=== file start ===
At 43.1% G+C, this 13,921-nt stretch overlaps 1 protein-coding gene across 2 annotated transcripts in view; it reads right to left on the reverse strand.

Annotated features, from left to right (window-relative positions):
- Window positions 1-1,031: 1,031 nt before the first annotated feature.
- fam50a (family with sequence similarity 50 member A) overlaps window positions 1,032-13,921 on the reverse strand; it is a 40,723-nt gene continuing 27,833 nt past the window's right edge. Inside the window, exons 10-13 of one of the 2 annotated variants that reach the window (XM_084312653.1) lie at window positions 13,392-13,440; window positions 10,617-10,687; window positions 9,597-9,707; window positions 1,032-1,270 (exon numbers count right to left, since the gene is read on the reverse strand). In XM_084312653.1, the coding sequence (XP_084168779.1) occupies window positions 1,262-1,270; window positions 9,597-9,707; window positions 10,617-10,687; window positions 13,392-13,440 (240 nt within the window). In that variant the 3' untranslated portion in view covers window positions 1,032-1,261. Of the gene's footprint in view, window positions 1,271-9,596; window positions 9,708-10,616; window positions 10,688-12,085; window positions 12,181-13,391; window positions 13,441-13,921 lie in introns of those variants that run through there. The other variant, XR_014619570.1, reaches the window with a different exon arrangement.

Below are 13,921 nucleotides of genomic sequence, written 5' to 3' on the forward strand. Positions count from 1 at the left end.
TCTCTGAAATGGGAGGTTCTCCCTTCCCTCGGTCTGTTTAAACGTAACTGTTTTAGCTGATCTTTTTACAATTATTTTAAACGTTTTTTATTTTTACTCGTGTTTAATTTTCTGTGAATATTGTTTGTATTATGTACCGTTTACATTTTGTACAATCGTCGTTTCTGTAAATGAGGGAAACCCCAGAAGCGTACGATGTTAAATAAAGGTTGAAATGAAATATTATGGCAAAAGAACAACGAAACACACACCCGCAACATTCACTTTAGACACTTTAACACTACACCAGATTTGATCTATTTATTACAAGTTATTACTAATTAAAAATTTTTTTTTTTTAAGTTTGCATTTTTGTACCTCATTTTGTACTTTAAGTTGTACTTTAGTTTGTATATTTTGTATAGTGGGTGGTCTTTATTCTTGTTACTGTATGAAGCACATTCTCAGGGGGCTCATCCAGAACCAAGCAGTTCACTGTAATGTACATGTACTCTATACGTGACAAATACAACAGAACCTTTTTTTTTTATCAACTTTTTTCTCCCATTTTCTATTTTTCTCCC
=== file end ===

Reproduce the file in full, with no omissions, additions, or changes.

At 43.1% G+C, this 13,921-nt stretch overlaps 1 protein-coding gene across 2 annotated transcripts in view; it reads right to left on the reverse strand.

Annotated features, from left to right (window-relative positions):
- Window positions 1-1,031: 1,031 nt before the first annotated feature.
- fam50a (family with sequence similarity 50 member A) overlaps window positions 1,032-13,921 on the reverse strand; it is a 40,723-nt gene continuing 27,833 nt past the window's right edge. Inside the window, exons 10-13 of one of the 2 annotated variants that reach the window (XM_084312653.1) lie at window positions 13,392-13,440; window positions 10,617-10,687; window positions 9,597-9,707; window positions 1,032-1,270 (exon numbers count right to left, since the gene is read on the reverse strand). In XM_084312653.1, the coding sequence (XP_084168779.1) occupies window positions 1,262-1,270; window positions 9,597-9,707; window positions 10,617-10,687; window positions 13,392-13,440 (240 nt within the window). In that variant the 3' untranslated portion in view covers window positions 1,032-1,261. Of the gene's footprint in view, window positions 1,271-9,596; window positions 9,708-10,616; window positions 10,688-12,085; window positions 12,181-13,391; window positions 13,441-13,921 lie in introns of those variants that run through there. The other variant, XR_014619570.1, reaches the window with a different exon arrangement.

Below are 13,921 nucleotides of genomic sequence, written 5' to 3' on the forward strand. Positions count from 1 at the left end.
TCTCTGAAATGGGAGGTTCTCCCTTCCCTCGGTCTGTTTAAACGTAACTGTTTTAGCTGATCTTTTTACAATTATTTTAAACGTTTTTTATTTTTACTCGTGTTTAATTTTCTGTGAATATTGTTTGTATTATGTACCGTTTACATTTTGTACAATCGTCGTTTCTGTAAATGAGGGAAACCCCAGAAGCGTACGATGTTAAATAAAGGTTGAAATGAAATATTATGGCAAAAGAACAACGAAACACACACCCGCAACATTCACTTTAGACACTTTAACACTACACCAGATTTGATCTATTTATTACAAGTTATTACTAATTAAAAATTTTTTTTTTTTAAGTTTGCATTTTTGTACCTCATTTTGTACTTTAAGTTGTACTTTAGTTTGTATATTTTGTATAGTGGGTGGTCTTTATTCTTGTTACTGTATGAAGCACATTCTCAGGGGGCTCATCCAGAACCAAGCAGTTCACTGTAATGTACATGTACTCTATACGTGACAAATACAACAGAACCTTTTTTTTTTATCAACTTTTTTCTCCCATTTTCTATTTTTCTCCC